Tesco resurgent as sales growth strongest for three years

Tesco’s resurgence is continuing as the grocer recorded its best quarterly sales rise in more than three years, according to latest industry figures. In the 12 weeks to October 8, the amount Tesco took at the till rose 1.4% year-on-year, Nielsen reported today.

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The last time the increase was higher was in autumn 2013, when the grocer’s sales rose 2.3% in the 12 weeks to September 14.

“Tesco has started to attract new shoppers again, with two thirds of households visiting them in the last four weeks,” says Mike Watkins, Nielsen’s UK head of retailer and business insight.

According to Kantar, the grocer has also increased its market share 0.1% to 28.2% during the 12 weeks to October 9, representing its first market share growth in five years.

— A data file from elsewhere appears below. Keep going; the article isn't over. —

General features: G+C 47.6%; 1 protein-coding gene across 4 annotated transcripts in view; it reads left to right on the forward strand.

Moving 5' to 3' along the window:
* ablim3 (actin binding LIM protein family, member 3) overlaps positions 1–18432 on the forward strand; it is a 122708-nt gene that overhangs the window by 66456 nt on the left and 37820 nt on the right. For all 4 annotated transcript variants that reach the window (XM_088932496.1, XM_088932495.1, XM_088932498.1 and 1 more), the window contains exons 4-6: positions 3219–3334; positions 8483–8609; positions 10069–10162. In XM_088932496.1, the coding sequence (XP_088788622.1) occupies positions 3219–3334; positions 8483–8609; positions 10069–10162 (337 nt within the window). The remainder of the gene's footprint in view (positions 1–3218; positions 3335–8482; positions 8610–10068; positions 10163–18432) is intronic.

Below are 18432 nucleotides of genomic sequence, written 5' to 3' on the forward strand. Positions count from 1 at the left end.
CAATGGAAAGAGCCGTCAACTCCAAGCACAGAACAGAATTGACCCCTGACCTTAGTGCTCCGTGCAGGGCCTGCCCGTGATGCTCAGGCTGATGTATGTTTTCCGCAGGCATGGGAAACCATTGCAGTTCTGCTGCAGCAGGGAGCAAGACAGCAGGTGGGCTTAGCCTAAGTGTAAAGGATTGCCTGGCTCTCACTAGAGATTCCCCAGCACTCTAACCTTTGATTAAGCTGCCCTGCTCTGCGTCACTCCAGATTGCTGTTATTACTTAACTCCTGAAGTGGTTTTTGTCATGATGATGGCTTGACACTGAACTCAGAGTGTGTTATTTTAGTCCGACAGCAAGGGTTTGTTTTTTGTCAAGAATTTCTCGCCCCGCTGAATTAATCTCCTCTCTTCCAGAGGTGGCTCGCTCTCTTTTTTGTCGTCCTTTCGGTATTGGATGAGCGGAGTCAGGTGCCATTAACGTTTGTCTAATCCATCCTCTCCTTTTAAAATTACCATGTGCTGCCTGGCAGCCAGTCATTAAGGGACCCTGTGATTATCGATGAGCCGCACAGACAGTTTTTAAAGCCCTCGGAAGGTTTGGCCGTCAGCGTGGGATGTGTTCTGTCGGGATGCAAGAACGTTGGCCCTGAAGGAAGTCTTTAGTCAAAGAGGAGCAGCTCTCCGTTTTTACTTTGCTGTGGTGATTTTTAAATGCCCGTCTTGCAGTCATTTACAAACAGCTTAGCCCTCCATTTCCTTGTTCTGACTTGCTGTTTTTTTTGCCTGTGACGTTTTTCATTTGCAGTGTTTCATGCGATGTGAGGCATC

Tesco was the only one of the big four to see an increase in sales in the latest period, as Walmart-owned Asda suffered again.

Tesco’s recovery under boss Dave Lewis, which has focused on streamlining the business and focusing on retail basics, was reinforced earlier this month when it reported a 0.6% rise in UK half-year like-for-likes.

Watkins added: “They (Tesco) are well placed to benefit from the ‘little-and-often’ mode of shopping behaviour which we see as a key driver of future growth across the entire industry.”

Sainsbury’s sales in the 12 weeks slid 0.6%, while Morrisons’ sales fell 3.2%. Asda ‘s woes continued with sales falling 5.1%, according to Nielsen.

Aldi remained the pace setter as sales jumped 13.2%. German discount rival Lidl’s sales increased 4.1%, according to the figures.

Watkins said overall industry momentum was driven by further price cuts despite a slowdown due to the September heatwave.

He added: ”Whilst currency related cost price increases are casting a shadow over next year, the supermarket price war will keep retail prices in check for the time being.

“Retailers with a multi-format or multi-channel proposition are well placed to gain new shoppers and incremental spend, particularly when food sales are under increasing pressure from the discounters and, now, Amazon.”

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